I feel that there is so much potential with the plot and the world that Dover created. The characters seem disjointed in places because they shift from formal courtly language to using modern slang in the next sentence. Many of the images are beautiful, but I feel disappointed because Calista's magic was placed on the back burner. Every so often her magic is brought up--leaves and skin changing color along with controlling roots--but nothing is truly explored. The love triangle remains a strong focal point. I believe that if  there were only one perspective there would be more room for this type of exploration. 

As it stands now, I think the novel needs a couple of revisions to really capture the essence of Dover's world. It's not bad, but it could be better.

Rating: 3 out of 5 owls


Review: My Love Lies Bleeding by Alyxandra Harvey

Genre: Supernatural


The Drakes are rather different to your usual neighbors. They are vampires and some of the members of the family date back to the twelfth century. One of the children, Solnge, is the only born female vampire known and, as such, she poses a direct threat to the vampire queen. Her best friend Lucy is human, and when Solange is kidnapped Lucy and Solange's brother, Nicholas, set out to save her. Lucy soon discovers that she would like to be more that just friends with Nicholas. But hot does one go about dating a vampire? Meanwhile, Solange finds an unlikely ally in Kieran, a vampire slayer on the hunt for his father's killer.


I thoroughly enjoyed My Love Lies Bleeding. This is a fast read that will keep you laughing and will leave you feeling good when you reach the end. The characters are endearing, the plot moves quickly, and there is a balance of adventure, suspense, and romance.

While I wouldn't say the plot is original, it is the epitome of the teen vampire romance. Think Twilight but with vampires who actually drink human blood. I liked that there were different types of vampires that represent a variety of mythologies from across the world. Though many of the plot twists were predictable, the plot kept moving.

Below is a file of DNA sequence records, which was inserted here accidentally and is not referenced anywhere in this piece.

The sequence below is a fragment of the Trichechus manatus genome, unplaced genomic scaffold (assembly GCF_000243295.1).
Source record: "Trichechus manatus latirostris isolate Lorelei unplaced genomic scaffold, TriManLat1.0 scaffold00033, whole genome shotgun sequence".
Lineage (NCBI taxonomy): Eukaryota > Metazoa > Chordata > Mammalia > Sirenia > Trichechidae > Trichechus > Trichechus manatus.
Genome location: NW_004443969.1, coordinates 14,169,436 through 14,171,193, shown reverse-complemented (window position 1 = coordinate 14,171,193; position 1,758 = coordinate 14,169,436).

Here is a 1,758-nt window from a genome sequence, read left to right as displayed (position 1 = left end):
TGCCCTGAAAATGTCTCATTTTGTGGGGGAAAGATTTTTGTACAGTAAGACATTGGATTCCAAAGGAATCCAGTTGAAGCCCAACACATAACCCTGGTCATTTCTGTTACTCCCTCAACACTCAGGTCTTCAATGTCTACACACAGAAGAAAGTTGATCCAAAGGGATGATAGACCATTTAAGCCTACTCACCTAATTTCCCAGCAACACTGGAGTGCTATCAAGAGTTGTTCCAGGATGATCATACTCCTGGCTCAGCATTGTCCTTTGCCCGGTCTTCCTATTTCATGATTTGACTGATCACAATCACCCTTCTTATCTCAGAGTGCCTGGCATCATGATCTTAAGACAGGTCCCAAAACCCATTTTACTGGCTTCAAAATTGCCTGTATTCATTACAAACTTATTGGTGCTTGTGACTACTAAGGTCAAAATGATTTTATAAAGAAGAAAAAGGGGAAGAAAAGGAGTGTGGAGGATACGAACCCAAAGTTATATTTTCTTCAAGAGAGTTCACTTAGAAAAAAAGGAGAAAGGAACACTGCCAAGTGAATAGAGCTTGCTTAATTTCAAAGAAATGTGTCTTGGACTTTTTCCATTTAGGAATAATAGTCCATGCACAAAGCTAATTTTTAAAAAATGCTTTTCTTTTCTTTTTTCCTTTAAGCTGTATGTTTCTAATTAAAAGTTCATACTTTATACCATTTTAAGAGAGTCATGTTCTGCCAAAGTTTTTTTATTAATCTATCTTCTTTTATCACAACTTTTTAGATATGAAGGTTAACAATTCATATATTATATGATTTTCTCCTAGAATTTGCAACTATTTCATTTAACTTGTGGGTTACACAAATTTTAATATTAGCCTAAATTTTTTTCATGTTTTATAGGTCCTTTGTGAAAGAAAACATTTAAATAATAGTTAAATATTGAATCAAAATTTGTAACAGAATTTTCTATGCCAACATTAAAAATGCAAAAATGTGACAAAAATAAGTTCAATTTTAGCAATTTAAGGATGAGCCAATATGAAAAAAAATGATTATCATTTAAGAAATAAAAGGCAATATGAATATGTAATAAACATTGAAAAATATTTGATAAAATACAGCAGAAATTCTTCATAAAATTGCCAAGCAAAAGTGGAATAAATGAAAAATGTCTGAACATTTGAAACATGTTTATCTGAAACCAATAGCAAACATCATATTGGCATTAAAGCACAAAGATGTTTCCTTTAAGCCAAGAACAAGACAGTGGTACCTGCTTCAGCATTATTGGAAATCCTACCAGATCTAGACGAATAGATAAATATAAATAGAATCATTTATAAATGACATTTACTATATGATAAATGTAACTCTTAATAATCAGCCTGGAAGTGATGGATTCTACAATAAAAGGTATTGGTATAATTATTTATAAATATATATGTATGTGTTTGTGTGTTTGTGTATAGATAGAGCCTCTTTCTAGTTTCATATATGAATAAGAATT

Despite My Love Lies Bleeding (aka Hearts at Stake) being very entertaining, be warned that there is tons of corny moments, fluff to the extreme, and nothing special that sets it apart from YA vampire romances. I really enjoyed it, but I'm not sure that a few months from now I will remember it. This is a novel that one curls up and reads in one sitting.

Rating: 4 out of 5 owls

Nook | Kindle | Author

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Review: Goddess Legacy by M. W. Muse

Genre: Mythology


Legacy Kore is an average seventeen year old with your basic insane crush on the hottest guy in school...rather Adin Shepard was the hottest guy in school before he graduated a couple of weeks ago. Now it's summer vacation and she's not sure when she'll get to see him again. Until he shows up at her surprise seventeenth birthday party. Cue saliva glands-it's time to drool.

But her giddiness is cut short when her guardian delivers an emotional blow, telling Legacy her mother hadn't died when she was a baby, but that she'd left for Legacy's protection all those years ago. After the initial shock, she expects some story about how her mother was in the Witness Protection Program or something else just as crazy, but when she is told that her mother is a Greek Goddess and that Legacy is changing into one too, she thinks her guardian needs a trip to a mental hospital.

While trying to make sense out of something that was impossible to believe, Adin asks Legacy out on a date. She is thrilled that her fantasy might become a reality, but when she meets the new guy in town, River, she discovers everything isn't always as it seems, and the legacy she wants just might not be the legacy she is destined to have.